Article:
Saskatchewan election 2016: What you need to know

The provincial election is taking place on April 4. Here's everything you need to know about where and how to vote.

Provincial election takes place on April 4

Regina Northeast voters head to the polls on September 12. (Elections Saskatchewan)

People across Saskatchewan are heading to the polls April 4 to vote in the provincial election.

When you go to your local polling station, you need to know when and where to show up, but you might also need to know what ID to bring.

Here's a voting guide.

When will the vote happen?

The provincial election is taking place on April 4, but there is also advance polling from March 29 to April 2.

Who can vote?

To vote you must:

  • Be a Canadian citizen. Permanent residents, immigrants and refugees cannot vote.
  • Be at least 18 years old as of April 4.
  • Have lived in Saskatchewan for at least six months before the election is called.

Are there any special rules around voters?

There are special rules for students, Canadian military personnel, candidates, and British Subjects who have lived in the province a specific time period. Read about them here.

Inmates in a provincial correctional centre may be eligible to vote as an absentee voter by mail.

How do I register to vote?

The good news is, you are probably already registered to vote and a letter was sent to you last June confirming that. It means voting will go faster for you on election day.

However, if you're not on the voting list or are unsure of your status, you can take care of that  by visiting Election Saskatchewan's voter registration page or by calling 1-877-958-8683. You can check if you are registered to vote online or by calling 1-877-958-8683.

Voter information is stored with Saskatchewan Elections and used in future provincial elections. Voter lists are also shared with political parties and election candidates, but the information can only be used for election purposes.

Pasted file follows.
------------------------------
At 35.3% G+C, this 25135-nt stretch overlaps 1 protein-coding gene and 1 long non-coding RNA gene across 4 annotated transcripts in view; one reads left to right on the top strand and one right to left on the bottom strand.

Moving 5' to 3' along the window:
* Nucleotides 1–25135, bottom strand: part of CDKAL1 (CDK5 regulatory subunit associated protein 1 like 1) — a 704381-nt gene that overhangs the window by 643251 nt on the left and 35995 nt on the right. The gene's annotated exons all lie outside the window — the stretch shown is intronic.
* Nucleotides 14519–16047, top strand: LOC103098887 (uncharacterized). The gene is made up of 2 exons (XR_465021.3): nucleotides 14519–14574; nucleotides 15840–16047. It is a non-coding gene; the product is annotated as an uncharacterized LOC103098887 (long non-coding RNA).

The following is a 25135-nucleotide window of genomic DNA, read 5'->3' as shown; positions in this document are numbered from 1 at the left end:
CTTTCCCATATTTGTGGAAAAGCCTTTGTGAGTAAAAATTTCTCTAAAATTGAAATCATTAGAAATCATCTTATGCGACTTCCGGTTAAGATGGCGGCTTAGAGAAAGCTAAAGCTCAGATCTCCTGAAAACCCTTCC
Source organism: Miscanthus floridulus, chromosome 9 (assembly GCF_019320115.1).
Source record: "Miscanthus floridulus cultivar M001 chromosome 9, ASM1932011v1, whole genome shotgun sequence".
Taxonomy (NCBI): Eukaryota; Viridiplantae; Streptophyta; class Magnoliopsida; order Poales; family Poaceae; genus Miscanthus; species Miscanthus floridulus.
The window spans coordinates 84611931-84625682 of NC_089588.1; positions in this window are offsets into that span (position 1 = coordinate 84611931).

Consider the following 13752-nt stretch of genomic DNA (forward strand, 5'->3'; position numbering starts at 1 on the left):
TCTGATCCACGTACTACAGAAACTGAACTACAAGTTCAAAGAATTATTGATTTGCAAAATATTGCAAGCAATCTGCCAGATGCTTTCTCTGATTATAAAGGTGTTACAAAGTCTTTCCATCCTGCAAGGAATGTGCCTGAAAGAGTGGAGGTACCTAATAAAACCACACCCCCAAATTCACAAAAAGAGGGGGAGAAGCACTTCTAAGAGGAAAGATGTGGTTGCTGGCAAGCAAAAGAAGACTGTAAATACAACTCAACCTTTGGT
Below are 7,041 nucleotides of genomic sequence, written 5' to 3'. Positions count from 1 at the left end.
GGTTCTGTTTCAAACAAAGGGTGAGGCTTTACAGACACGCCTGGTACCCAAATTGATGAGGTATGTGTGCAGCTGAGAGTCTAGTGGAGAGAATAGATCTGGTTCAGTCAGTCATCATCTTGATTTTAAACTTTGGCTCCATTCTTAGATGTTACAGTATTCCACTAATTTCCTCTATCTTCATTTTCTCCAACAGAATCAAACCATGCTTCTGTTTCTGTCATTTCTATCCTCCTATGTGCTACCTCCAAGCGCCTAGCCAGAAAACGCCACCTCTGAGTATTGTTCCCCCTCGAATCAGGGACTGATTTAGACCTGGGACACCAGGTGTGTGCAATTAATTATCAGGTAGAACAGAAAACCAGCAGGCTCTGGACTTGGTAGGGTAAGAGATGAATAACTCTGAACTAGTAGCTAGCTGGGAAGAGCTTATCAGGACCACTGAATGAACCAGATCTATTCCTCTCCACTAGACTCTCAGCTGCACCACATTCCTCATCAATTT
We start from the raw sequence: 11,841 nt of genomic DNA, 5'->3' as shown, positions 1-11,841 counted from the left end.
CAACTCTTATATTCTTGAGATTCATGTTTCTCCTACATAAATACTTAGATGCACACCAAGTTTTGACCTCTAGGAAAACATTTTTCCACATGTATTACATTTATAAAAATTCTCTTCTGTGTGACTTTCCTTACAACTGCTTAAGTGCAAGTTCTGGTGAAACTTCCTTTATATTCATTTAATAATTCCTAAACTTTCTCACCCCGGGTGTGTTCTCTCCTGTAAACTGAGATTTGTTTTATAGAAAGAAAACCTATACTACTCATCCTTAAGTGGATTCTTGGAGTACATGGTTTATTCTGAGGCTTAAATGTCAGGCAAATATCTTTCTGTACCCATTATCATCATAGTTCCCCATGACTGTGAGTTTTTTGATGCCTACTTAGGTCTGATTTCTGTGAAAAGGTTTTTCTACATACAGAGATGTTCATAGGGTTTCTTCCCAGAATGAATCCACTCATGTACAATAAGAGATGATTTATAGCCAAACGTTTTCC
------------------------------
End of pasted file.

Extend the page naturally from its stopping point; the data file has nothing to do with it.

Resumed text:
Registering when you vote is an option but if a lot of people chose to register on election day, lines will become much longer. Anyone who registers at the time of voting must provide identification documents and complete a form in the presence of election officers

What ID do I need to vote?

You need ID to prove your identity and address in order to vote. There are three options:

  • You can use a driver's licence or other government-issued ID that has your name, photo and address.
  • You can show two pieces of ID. Both must have your name and one must have your address. There are more than 50 acceptable documents you can find hereYou can use an electronic copy of documents such as a utility bill if you receive them online.
  • At the voting stations, you can sign a declaration, and a registered voter from your constituency, such as a neighbour or roommate, may vouch for you. Each person can only vouch once.

What is a Voter Information Card?

The cards are mailed to every registered voter. They tell the voter where and when to vote and it is an acceptable form of ID, but it must be used with another document.

If you received your card but the information isn't correct, go to the Voter Registration page for Elections Saskatchewan or call 1-877-958-8683 to update your information.

Where do I vote?

Again, the Elections Saskatchewan website shows you where you vote. You can also call them at 1-877-958-8683.

You can also look up your constituency here.

How can I vote?

There are six ways to vote in the provincial election:

  • You can vote in advance from March 29 to April 2 at specific locations in your constituency. You will still need the same ID. Advance voting hours are March 29 to April 1 from 3 p.m. to 10 p.m. CST, and April 2 from 12 p.m. to 7 p.m.